People who smoke or have recently quit have higher odds of being severely impaired after a stroke than their counterparts who never smoked, a new study suggests.
Smoking has long been linked to an increased risk of cardiovascular disease and serious events like heart attacks and strokes. But the new study sheds light on how smoking in the period before a stroke impacts how easily people will be able to navigate daily life afterward.
Compared to nonsmokers, those who were current smokers at the time of their stroke were 29% more likely to have poor functional outcomes afterward, the study found. And while former smokers overall were at no higher risk for poor outcomes than nonsmokers, that wasn’t true for former smokers who had quit within the past two years; this group was 75% more likely to function poorly after the stroke.
The findings were similar for being functionally dependent on others three months after a stroke, the study team notes in the journal Stroke.
“Smoking could be an important and modifiable factor that hinders post-stroke functional recovery,” said study co-author Tetsuro Ago of Kyushu University in Fukuoka, Japan.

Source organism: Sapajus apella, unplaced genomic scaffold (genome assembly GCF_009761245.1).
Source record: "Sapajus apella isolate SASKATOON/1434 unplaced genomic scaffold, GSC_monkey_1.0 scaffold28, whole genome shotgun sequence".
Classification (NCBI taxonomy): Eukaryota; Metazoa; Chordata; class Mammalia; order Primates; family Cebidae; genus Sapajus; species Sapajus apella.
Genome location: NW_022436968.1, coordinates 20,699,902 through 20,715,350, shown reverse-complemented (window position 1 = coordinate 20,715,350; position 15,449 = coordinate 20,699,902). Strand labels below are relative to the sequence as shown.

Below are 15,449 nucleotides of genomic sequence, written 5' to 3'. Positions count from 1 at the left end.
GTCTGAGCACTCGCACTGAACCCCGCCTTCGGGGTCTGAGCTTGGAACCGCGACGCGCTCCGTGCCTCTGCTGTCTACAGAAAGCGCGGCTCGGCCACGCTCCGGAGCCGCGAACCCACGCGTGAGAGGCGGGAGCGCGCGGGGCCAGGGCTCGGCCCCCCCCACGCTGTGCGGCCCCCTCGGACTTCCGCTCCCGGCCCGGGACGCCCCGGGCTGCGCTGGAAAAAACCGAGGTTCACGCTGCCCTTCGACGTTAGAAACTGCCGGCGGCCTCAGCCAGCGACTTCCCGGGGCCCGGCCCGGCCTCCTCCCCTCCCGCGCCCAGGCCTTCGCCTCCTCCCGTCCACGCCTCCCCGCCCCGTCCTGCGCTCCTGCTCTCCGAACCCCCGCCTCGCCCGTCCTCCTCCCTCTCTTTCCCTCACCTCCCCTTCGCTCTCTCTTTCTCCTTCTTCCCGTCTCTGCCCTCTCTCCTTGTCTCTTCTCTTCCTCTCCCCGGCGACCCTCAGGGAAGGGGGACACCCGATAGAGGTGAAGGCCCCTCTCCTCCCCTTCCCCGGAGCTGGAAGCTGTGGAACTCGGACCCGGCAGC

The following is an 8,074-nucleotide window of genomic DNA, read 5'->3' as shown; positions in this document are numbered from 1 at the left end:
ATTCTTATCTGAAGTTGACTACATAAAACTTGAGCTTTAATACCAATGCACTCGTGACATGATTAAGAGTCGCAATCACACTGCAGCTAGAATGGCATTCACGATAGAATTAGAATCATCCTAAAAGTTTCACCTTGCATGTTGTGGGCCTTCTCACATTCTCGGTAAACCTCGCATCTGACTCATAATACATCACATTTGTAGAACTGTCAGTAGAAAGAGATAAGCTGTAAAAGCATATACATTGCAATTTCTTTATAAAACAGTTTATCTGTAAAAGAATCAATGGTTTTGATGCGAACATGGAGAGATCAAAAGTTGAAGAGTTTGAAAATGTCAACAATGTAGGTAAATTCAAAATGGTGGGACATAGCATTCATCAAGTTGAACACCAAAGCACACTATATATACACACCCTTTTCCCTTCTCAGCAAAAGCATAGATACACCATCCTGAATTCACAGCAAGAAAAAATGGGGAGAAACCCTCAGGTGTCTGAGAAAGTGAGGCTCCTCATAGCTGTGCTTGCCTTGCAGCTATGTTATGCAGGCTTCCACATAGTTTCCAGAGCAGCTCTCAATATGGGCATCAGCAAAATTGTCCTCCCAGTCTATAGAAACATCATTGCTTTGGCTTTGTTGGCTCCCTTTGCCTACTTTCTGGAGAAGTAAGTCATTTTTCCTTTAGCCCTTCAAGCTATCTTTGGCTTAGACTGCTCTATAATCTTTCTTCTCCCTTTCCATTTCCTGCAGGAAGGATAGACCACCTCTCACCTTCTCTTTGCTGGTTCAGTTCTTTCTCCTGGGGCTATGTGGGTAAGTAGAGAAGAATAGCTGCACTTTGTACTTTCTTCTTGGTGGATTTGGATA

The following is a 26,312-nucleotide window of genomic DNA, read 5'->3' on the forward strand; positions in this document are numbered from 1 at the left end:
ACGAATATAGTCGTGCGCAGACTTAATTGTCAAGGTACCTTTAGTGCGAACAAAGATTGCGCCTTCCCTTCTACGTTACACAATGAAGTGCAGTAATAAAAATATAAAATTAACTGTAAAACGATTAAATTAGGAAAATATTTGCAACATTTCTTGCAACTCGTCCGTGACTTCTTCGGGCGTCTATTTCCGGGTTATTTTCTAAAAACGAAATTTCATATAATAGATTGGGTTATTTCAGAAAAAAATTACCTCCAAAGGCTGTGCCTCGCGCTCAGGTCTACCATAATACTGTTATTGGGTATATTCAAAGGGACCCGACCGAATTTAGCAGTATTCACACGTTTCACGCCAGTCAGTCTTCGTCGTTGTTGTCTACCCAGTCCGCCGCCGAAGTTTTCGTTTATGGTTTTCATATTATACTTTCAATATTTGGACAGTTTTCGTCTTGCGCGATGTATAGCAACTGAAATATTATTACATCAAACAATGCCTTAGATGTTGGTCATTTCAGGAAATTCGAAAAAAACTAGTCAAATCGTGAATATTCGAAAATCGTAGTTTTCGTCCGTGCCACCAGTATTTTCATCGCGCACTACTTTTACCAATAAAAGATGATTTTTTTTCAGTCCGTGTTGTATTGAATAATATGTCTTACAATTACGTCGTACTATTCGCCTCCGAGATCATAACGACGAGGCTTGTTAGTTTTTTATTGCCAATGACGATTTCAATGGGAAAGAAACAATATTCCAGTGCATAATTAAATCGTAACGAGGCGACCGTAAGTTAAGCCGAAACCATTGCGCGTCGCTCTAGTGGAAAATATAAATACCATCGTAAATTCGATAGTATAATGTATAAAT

“Patients, particularly those harboring stroke risks, should quit smoking as soon as possible,” Ago said by email.
While most stroke patients can recover functionality to some extent after several months, the degree of recovery can vary among individuals, Ago said. Some people can have lasting deficits in physical or mental functioning that make it harder for them to complete daily tasks like dressing, bathing and walking.
Everyone in the current study had an ischemic stroke, the most common kind, which occurs when a clot blocks an artery carrying blood to the brain.
Patients were 70 years old, on average, and roughly one in four were current smokers. Another 32% were former smokers and 43% had no history of smoking.
Among current smokers, the risk of poor functional outcomes increased with the number of cigarettes they smoked each day. Smokers who went through more than a pack a day were 27% to 48% more likely to have poor functional outcomes three months after a stroke than nonsmokers, and they were also 32% to 53% more likely to depend on others to help them get through daily routines.
One limitation of the study is that researchers relied on stroke patients to accurately recall and report any smoking history or current smoking habits. Researchers also lacked data on any secondhand smoke exposure, which might also influence outcomes.
Still, the results suggest that smoking cessation later in life may help minimize disability and disruption to daily life after a stroke, Ago said.
“Smoking cessation may be effective even in elderly patients who have smoked for a long time,” Ago said. “If smokers cannot quit, they should strictly manage other stroke risks, such as hypertension and diabetes, and should exercise and avoid obesity to minimize damage of small blood vessels in the brain.”
SOURCE: bit.ly/2FQjySN Stroke, online January 3, 2020.
Our Standards: The Thomson Reuters Trust Principles.